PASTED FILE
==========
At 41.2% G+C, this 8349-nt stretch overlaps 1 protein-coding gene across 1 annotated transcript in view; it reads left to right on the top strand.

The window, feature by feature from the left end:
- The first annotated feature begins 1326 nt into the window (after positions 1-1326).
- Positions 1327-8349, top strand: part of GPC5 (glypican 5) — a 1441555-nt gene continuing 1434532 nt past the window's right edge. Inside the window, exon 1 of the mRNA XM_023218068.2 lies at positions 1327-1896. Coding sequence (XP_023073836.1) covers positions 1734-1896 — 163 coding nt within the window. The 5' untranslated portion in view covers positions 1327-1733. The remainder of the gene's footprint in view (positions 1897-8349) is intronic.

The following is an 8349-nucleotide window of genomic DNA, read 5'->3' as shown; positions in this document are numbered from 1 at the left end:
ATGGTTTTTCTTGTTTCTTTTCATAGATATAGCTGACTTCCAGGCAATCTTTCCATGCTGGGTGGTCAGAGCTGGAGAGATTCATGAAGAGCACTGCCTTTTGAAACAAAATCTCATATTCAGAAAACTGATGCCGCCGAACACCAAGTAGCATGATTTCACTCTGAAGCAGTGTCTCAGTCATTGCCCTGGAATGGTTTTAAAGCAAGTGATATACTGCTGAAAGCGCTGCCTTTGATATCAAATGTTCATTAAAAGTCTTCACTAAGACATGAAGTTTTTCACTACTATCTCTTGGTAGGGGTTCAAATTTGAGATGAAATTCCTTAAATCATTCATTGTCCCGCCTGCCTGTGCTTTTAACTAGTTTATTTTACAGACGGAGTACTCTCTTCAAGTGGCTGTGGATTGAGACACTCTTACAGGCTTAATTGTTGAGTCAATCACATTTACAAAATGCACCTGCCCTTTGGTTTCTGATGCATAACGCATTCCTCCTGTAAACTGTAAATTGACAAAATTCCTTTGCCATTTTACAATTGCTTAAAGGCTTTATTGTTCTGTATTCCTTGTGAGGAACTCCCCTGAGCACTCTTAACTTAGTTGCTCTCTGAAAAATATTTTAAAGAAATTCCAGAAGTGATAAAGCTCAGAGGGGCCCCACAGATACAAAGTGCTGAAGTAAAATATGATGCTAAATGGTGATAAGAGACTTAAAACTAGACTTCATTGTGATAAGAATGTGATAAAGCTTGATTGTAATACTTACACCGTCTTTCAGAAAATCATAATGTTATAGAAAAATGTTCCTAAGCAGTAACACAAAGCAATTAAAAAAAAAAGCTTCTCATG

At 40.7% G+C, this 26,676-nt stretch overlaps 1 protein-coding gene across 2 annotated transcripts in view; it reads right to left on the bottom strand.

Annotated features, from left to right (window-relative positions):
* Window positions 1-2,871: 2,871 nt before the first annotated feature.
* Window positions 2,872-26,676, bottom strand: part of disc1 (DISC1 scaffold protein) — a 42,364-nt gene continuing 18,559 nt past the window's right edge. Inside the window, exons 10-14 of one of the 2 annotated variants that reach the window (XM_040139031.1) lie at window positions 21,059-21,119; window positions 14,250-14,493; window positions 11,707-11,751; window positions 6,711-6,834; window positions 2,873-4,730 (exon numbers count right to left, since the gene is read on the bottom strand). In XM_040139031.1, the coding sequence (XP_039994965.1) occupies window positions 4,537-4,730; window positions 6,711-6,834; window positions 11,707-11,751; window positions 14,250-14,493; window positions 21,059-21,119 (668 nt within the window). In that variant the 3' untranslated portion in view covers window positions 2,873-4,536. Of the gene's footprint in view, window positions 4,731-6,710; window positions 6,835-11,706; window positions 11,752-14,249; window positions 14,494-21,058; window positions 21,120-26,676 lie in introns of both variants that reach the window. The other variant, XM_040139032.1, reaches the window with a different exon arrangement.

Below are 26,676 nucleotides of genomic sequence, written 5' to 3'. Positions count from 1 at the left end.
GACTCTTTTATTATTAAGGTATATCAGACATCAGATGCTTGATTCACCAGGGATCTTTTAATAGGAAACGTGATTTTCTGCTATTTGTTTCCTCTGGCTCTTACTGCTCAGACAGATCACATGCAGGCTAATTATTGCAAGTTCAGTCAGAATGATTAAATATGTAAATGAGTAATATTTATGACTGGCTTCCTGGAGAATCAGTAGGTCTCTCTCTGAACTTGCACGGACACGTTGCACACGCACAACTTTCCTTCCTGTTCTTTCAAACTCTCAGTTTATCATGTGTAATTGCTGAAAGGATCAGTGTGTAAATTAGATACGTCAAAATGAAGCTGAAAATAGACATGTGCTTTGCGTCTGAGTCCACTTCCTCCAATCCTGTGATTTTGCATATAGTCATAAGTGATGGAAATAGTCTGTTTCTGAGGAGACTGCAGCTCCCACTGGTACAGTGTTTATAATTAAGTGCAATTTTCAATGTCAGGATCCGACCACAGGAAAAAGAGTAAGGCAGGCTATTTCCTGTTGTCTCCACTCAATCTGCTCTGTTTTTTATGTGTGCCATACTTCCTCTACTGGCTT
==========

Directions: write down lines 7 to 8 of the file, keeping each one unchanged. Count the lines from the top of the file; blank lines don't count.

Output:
At 40.7% G+C, this 26,676-nt stretch overlaps 1 protein-coding gene across 2 annotated transcripts in view; it reads right to left on the bottom strand.

Annotated features, from left to right (window-relative positions):